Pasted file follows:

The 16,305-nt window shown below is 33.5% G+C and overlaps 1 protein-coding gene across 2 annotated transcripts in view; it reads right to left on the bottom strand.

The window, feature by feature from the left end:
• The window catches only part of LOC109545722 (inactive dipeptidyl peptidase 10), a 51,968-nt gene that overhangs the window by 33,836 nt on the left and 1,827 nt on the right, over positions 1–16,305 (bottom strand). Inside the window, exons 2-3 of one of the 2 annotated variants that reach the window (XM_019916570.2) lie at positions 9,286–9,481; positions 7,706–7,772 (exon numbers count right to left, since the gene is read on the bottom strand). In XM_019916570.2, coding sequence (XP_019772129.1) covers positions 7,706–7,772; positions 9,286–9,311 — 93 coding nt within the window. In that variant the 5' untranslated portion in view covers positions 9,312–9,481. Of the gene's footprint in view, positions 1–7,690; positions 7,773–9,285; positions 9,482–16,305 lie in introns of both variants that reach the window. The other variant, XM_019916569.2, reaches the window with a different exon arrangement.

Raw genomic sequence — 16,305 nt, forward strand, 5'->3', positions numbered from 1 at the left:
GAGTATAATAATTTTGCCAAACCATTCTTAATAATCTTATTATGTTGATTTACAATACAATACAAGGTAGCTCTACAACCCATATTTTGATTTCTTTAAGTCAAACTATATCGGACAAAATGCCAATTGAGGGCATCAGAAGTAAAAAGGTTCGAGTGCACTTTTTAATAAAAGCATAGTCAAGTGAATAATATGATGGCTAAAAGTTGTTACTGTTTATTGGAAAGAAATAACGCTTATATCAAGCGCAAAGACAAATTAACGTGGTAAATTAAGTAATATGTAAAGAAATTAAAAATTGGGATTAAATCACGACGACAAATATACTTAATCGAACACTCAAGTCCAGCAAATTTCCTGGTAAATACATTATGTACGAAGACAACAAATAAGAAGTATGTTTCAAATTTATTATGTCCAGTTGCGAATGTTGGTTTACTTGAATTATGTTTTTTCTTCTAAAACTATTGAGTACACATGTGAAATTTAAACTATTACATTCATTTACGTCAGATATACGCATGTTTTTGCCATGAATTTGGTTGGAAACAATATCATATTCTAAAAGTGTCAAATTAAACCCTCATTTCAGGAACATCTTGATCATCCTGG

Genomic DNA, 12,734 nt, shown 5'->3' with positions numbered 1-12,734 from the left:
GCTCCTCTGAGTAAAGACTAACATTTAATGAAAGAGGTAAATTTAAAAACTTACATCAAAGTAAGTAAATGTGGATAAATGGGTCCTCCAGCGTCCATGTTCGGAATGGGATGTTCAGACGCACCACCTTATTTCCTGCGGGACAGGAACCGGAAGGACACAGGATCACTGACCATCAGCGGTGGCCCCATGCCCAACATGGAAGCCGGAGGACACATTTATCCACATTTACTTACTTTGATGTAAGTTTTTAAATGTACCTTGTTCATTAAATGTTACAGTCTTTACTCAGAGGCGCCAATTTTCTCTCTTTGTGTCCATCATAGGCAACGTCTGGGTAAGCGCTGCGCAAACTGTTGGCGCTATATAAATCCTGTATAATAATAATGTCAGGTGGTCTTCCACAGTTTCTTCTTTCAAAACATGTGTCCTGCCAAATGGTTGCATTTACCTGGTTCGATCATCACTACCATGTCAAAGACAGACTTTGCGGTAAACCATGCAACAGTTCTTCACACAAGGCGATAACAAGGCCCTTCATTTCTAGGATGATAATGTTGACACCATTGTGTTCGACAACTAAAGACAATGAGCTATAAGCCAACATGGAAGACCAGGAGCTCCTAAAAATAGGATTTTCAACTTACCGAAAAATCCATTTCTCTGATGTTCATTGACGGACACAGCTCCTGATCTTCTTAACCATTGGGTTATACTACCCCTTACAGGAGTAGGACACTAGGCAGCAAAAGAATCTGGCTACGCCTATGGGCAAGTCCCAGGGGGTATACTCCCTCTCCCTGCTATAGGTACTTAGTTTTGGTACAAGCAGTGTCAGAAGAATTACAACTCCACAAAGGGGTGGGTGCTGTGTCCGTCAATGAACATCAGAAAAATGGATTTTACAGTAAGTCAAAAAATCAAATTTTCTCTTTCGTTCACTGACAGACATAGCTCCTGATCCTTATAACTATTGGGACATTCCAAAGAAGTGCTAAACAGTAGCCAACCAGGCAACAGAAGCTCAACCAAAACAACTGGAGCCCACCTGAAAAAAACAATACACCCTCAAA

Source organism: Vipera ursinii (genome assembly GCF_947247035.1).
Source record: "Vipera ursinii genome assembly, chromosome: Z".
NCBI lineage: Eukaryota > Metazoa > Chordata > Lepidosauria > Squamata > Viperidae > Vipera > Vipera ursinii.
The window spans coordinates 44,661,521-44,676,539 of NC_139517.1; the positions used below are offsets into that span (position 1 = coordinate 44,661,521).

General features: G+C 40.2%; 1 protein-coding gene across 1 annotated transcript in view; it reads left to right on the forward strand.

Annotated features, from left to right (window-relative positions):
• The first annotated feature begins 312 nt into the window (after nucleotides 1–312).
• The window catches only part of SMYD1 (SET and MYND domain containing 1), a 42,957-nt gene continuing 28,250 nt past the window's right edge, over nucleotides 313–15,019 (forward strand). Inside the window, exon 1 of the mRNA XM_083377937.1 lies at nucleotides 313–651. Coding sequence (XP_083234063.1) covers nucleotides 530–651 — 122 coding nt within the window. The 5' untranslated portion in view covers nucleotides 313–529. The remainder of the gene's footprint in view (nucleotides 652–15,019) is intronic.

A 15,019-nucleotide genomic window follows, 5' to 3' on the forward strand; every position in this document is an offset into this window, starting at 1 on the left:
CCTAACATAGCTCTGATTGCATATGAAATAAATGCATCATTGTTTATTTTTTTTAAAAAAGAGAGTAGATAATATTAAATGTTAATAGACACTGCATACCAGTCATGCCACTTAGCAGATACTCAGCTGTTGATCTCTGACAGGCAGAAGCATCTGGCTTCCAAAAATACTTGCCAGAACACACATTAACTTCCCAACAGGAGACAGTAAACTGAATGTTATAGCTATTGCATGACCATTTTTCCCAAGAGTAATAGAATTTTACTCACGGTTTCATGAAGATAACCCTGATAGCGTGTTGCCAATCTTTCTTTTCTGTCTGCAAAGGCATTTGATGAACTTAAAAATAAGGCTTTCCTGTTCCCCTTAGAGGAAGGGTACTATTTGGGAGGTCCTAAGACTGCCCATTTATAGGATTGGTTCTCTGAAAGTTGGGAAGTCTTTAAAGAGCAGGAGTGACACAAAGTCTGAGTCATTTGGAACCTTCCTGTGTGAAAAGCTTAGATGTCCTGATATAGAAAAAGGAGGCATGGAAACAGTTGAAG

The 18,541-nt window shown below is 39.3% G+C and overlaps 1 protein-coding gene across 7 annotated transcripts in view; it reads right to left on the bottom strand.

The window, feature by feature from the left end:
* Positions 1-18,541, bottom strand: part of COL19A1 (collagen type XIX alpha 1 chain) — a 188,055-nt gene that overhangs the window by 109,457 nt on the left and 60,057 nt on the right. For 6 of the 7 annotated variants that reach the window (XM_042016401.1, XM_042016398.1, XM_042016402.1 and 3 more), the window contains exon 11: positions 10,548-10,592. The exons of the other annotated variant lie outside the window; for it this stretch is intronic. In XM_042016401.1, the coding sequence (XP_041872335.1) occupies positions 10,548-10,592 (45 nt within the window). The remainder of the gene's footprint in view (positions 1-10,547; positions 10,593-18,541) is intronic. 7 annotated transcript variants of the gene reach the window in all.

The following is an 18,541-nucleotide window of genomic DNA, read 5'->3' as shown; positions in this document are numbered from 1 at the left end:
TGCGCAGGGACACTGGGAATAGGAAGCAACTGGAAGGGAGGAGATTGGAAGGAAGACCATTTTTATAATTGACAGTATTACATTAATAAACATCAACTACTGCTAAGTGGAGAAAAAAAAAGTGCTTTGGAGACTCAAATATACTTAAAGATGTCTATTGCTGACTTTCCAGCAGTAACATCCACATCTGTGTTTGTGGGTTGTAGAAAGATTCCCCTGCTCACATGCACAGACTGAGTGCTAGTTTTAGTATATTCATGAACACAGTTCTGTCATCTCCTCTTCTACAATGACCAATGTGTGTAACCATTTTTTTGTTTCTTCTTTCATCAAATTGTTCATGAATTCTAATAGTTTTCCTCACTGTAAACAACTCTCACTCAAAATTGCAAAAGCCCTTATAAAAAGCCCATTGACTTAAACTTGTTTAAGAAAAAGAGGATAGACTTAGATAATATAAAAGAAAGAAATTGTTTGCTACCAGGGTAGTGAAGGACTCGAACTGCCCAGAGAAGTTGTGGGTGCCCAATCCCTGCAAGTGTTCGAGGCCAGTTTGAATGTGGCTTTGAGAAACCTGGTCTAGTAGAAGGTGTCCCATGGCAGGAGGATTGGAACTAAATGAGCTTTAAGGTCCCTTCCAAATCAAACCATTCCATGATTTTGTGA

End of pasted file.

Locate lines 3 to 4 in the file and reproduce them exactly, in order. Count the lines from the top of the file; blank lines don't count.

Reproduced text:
• The window catches only part of LOC109545722 (inactive dipeptidyl peptidase 10), a 51,968-nt gene that overhangs the window by 33,836 nt on the left and 1,827 nt on the right, over positions 1–16,305 (bottom strand). Inside the window, exons 2-3 of one of the 2 annotated variants that reach the window (XM_019916570.2) lie at positions 9,286–9,481; positions 7,706–7,772 (exon numbers count right to left, since the gene is read on the bottom strand). In XM_019916570.2, coding sequence (XP_019772129.1) covers positions 7,706–7,772; positions 9,286–9,311 — 93 coding nt within the window. In that variant the 5' untranslated portion in view covers positions 9,312–9,481. Of the gene's footprint in view, positions 1–7,690; positions 7,773–9,285; positions 9,482–16,305 lie in introns of both variants that reach the window. The other variant, XM_019916569.2, reaches the window with a different exon arrangement.

Raw genomic sequence — 16,305 nt, forward strand, 5'->3', positions numbered from 1 at the left: